The advantages to Franco [of having Juan Carlos in Spain] were obvious. Juan Carlos would be a hostage whose presence in Spain would create the impression of royal approval of Franco’s indefinite assumption of the role of regent. It would make it easier for the Allies to accept that things were hanging in Spain. Moreover, in Franco’s hands, the Prince would also be an instrument to control the activities of Don Juan and the entire political direction of any future monarchical restoration. (43)

The stories of Juan Carlos, his father Don Juan, and Franco are naturally tightly intertwined (Preston published a biography of Franco in 1993). At ten years of age, the prince, who had never set foot in Spain, was already a pawn in an international game of political chess. Tragedy and sadness accompanied his every move: in 1956, for example, he accidentally killed his younger brother Alfonso when a gun they were playing with misfired.

Franco prohibited Juan Carlos from using his rightful title, Príncipe de Asturias (equivalent to Prince of Wales, i.e., the heir apparent), and, as “winner” of the brutal civil war (1936–1939), declared it his right to name his successor. “Franco would hand over power only on his death or total incapacity and then only to a king who was committed to the unconditional maintenance of the dictatorship. It was clear that Franco saw the education of Juan Carlos as the preparation of precisely such a king” (80–81). Franco always called his mission a “Crusade,” reminding Spaniards of Christendom’s attempts to reconquer land from the “infidels,” updated now to include communists, socialists, Freemasons, and anyone else who opposed his dictatorship. While the dictator spent years toying with the succession (he cleverly inserted other possible pretenders into the mix), he finally named Juan Carlos successor in 1969, although he never turned over the reins of power to the prince and only allowed him to be called by the invented title “Príncipe de España.”

Juan Carlos was educated in the various military academies, by private tutors, and at the Universidad Complutense. Throughout his painful childhood and youth, he kept his council, played the role of obedient child (but of whom? Franco? Don Juan?), and slowly prepared himself for what he knew would be a monstrously difficult task, moving the country from dictatorship to democracy, if he ever inherited the throne. His dilemma was clear: to reserve any possibility of inheriting the throne he needed not only to appear to be Franco’s “child” but to go against the legitimate, but obviously impossible, claim of his father. Franco and Don Juan loathed each other, and both fought bitterly to inculcate Juan Carlos with their individual views. On the outcome of this fierce struggle hinged the future of Spain.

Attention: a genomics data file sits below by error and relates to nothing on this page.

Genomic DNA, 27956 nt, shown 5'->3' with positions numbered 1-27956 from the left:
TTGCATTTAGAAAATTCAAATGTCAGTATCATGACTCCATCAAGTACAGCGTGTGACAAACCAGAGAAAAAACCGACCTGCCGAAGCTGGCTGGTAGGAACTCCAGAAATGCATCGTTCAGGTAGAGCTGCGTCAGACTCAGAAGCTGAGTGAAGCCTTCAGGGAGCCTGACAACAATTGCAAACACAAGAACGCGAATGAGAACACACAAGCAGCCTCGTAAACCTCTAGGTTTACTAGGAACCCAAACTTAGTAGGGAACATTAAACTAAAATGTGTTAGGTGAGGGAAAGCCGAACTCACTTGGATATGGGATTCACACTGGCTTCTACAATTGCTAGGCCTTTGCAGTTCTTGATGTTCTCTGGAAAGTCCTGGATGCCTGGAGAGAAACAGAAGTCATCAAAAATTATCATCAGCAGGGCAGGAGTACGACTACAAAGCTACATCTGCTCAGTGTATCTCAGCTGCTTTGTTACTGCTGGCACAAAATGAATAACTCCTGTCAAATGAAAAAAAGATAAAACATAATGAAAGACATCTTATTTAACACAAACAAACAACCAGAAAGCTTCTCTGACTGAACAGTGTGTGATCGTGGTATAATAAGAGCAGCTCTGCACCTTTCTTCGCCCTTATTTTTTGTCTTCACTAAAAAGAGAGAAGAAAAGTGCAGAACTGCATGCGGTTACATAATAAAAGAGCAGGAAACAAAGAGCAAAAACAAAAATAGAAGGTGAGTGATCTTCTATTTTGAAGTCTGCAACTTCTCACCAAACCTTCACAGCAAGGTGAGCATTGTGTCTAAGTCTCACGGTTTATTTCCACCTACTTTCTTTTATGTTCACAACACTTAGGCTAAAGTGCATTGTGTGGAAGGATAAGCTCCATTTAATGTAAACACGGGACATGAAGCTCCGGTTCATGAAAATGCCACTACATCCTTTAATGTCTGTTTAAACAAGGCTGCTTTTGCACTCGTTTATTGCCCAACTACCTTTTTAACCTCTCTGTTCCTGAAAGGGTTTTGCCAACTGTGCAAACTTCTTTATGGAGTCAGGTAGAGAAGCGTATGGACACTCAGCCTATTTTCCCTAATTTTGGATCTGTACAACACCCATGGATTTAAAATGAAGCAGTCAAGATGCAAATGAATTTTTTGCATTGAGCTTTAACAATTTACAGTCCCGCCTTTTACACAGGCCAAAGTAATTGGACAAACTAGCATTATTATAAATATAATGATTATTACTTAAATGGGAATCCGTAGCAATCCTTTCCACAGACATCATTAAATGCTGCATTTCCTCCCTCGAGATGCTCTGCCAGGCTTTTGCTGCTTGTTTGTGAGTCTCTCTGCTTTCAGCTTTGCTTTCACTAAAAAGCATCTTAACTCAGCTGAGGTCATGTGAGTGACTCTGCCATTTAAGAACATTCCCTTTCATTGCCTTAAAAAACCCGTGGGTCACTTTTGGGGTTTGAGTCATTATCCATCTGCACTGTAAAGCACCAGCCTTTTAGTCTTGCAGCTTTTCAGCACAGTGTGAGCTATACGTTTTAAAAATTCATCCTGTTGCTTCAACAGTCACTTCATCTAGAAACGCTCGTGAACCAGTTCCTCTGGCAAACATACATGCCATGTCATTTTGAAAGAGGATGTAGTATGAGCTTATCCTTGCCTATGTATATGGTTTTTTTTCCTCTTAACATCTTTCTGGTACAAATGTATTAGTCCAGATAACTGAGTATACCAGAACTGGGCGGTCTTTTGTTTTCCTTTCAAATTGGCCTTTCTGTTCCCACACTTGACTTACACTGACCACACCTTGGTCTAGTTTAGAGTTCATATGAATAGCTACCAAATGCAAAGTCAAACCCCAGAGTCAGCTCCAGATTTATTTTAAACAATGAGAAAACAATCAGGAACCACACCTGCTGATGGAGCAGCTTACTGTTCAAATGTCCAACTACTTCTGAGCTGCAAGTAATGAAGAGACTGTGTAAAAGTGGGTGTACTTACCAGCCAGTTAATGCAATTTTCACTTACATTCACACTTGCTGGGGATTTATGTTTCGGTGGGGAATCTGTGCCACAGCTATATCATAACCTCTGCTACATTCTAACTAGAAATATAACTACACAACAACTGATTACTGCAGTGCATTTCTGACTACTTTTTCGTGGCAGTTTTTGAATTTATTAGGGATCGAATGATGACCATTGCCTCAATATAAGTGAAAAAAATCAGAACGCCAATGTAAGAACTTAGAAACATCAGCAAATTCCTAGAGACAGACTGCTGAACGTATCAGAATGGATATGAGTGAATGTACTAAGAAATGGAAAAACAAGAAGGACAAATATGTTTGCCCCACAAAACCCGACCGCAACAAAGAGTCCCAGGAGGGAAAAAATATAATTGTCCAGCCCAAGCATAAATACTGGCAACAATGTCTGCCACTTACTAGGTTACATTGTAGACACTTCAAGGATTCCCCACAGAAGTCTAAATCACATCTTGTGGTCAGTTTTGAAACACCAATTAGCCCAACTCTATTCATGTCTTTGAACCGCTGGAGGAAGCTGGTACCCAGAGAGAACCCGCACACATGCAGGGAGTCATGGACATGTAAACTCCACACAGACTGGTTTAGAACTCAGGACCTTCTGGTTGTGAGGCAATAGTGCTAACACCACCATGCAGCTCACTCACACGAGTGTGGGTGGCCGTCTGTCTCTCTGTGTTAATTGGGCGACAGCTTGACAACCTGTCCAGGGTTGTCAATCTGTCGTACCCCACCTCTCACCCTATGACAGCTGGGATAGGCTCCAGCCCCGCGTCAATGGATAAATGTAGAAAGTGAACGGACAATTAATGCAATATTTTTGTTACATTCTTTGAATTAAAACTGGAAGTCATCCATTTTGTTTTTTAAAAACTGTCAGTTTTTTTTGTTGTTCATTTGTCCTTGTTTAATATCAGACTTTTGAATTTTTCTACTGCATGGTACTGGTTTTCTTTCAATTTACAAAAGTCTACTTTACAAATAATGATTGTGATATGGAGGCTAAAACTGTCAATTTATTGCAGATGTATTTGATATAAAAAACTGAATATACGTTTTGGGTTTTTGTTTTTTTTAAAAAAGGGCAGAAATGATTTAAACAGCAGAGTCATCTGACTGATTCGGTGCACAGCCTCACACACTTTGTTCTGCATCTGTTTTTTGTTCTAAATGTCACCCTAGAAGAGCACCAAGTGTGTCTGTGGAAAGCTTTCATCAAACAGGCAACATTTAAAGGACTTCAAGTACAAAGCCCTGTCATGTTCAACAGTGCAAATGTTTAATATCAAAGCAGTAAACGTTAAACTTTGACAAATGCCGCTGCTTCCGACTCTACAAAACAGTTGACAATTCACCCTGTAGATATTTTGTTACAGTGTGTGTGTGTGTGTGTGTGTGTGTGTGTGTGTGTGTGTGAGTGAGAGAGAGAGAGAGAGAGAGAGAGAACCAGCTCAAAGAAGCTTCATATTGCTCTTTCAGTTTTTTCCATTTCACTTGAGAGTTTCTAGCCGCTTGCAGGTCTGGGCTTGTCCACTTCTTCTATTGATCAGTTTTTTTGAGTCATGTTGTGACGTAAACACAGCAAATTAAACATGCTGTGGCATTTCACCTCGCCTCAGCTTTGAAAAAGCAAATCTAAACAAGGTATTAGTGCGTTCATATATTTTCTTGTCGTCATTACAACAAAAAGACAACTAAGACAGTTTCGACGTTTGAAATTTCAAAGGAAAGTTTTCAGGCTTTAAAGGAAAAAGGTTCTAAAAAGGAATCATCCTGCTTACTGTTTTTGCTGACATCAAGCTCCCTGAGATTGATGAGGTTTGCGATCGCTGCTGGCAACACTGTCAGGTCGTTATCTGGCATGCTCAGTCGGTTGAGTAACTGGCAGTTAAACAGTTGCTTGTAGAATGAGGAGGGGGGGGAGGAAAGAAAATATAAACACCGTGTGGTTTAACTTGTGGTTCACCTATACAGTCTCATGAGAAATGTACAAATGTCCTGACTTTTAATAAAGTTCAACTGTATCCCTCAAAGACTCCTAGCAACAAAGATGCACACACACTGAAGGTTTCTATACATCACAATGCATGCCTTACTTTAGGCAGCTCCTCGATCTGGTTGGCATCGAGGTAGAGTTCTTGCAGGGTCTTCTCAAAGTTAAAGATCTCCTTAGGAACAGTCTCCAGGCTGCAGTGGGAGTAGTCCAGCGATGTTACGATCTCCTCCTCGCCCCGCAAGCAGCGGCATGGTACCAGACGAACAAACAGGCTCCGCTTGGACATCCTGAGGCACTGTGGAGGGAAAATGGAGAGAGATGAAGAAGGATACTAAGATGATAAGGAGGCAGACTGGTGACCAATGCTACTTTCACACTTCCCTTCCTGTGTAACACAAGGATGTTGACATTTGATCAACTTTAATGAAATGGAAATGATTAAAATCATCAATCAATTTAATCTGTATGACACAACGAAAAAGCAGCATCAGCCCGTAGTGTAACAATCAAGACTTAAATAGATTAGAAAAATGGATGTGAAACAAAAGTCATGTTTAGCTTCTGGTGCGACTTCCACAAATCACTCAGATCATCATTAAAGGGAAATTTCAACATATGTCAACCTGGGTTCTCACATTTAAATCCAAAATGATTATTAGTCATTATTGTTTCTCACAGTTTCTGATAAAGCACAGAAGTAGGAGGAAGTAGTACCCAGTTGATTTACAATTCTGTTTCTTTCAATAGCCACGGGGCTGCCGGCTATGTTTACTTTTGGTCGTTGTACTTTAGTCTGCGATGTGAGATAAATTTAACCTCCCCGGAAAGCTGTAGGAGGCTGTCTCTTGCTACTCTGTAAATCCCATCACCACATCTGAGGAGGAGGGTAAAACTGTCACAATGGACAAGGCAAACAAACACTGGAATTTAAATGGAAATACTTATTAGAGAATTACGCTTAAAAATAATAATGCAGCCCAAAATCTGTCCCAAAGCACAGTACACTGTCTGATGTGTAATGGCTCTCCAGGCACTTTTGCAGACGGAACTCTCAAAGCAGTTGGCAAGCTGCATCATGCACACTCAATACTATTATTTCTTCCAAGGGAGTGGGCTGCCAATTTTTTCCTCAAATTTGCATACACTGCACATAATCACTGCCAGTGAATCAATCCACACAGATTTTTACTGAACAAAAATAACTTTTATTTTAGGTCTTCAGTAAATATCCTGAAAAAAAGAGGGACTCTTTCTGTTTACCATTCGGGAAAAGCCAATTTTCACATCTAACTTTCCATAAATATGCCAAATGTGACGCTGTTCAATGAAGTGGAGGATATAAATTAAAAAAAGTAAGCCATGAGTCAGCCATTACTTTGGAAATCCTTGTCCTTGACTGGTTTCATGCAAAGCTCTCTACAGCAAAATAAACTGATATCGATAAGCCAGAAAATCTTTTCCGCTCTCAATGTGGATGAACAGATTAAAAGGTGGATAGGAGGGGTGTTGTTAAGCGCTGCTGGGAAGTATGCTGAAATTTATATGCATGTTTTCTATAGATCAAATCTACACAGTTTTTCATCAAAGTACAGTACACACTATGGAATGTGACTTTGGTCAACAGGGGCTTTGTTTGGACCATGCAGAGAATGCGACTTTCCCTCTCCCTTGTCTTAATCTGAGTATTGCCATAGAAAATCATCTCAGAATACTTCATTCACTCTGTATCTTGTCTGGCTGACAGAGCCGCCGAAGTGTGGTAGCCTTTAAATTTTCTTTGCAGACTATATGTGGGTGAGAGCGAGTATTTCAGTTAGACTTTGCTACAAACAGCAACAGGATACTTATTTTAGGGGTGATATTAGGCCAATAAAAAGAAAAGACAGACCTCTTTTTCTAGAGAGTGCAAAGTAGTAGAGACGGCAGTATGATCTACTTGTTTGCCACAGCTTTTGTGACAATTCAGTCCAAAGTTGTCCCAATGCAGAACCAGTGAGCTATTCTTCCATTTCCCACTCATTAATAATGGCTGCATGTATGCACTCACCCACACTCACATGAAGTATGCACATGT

Juan Carlos married Princess Sofía of Greece in 1962 and took up residence in the Zarzuela Palace in the outskirts of Madrid in 1963. Franco lived next door and kept a close watch on the young couple (telephone lines were bugged, visitors reported, and letters intercepted). But Juan Carlos’s shrewd association with the Franco regime kept everyone off balance and led wags to assume that he was a ringer for Francoist policies. When Juan Carlos swore loyalty to the policies of Franco’s Falangist “movimiento” in 1969, Don Juan felt bitterly betrayed. Yet it was not a betrayal. Juan Carlos understood, perhaps better than anyone else, that in order to bring the Borbón monarchy back to Spain he needed to appear to be pliable and consenting to Franco’s policies. He had already voiced to his intimate friends his desire to move toward openness and democracy once Franco was out of the picture, and he had also already begun clandestine meetings and secret overtures to opposition leaders. It was a delicate and dangerous dance. Franco had installed as his prime minister his loyal sidekick, Admiral Juan Carrero Blanco, whose fierce conservatism and contacts with the military could be counted on to keep the prince in line. Juan Carlos knew the danger of moving too fast toward democracy. “He made it clear that he was apprehensive about a future clash between his plans and the reactionary instincts of Carrero Blanco” (258). When the Basque terrorist group ETA assassinated Carrero Blanco in 1973, they inadvertently opened the way toward an easier transition from dictatorship to democracy.